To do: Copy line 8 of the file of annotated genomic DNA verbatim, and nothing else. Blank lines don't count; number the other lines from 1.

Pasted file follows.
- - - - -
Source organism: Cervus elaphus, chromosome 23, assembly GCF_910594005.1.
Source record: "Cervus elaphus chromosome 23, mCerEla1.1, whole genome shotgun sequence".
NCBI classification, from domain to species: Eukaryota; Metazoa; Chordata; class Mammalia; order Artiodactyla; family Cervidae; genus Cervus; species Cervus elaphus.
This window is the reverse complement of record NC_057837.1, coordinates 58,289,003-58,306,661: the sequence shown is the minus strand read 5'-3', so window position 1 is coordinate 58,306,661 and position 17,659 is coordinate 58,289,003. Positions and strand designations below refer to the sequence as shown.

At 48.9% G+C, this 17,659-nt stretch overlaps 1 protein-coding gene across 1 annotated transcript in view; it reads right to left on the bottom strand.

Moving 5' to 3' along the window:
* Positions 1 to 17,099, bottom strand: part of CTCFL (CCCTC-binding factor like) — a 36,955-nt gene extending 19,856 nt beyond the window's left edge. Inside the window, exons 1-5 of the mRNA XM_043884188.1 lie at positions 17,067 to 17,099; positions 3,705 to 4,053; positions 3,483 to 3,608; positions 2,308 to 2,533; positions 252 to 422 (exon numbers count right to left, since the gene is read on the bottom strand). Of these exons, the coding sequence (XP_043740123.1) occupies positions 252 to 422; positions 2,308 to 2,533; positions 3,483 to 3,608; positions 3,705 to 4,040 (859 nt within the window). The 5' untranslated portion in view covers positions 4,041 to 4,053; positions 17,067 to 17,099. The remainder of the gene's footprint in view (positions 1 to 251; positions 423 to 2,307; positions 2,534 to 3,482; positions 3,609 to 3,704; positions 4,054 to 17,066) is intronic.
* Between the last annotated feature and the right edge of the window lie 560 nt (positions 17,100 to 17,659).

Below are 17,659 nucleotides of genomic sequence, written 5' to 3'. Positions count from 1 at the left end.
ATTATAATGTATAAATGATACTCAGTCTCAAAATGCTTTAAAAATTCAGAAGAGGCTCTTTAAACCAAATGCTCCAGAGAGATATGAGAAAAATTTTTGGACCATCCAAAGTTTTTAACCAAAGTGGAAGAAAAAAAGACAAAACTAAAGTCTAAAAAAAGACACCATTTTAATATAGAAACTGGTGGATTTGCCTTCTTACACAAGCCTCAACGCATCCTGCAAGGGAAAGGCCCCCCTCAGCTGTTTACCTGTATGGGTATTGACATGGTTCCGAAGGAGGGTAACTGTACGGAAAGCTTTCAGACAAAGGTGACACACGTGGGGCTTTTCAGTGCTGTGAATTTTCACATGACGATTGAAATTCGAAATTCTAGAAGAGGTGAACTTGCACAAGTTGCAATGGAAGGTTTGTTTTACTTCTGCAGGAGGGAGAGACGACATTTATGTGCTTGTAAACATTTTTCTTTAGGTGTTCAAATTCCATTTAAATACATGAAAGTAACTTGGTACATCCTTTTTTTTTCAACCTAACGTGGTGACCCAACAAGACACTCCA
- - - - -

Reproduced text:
* Between the last annotated feature and the right edge of the window lie 560 nt (positions 17,100 to 17,659).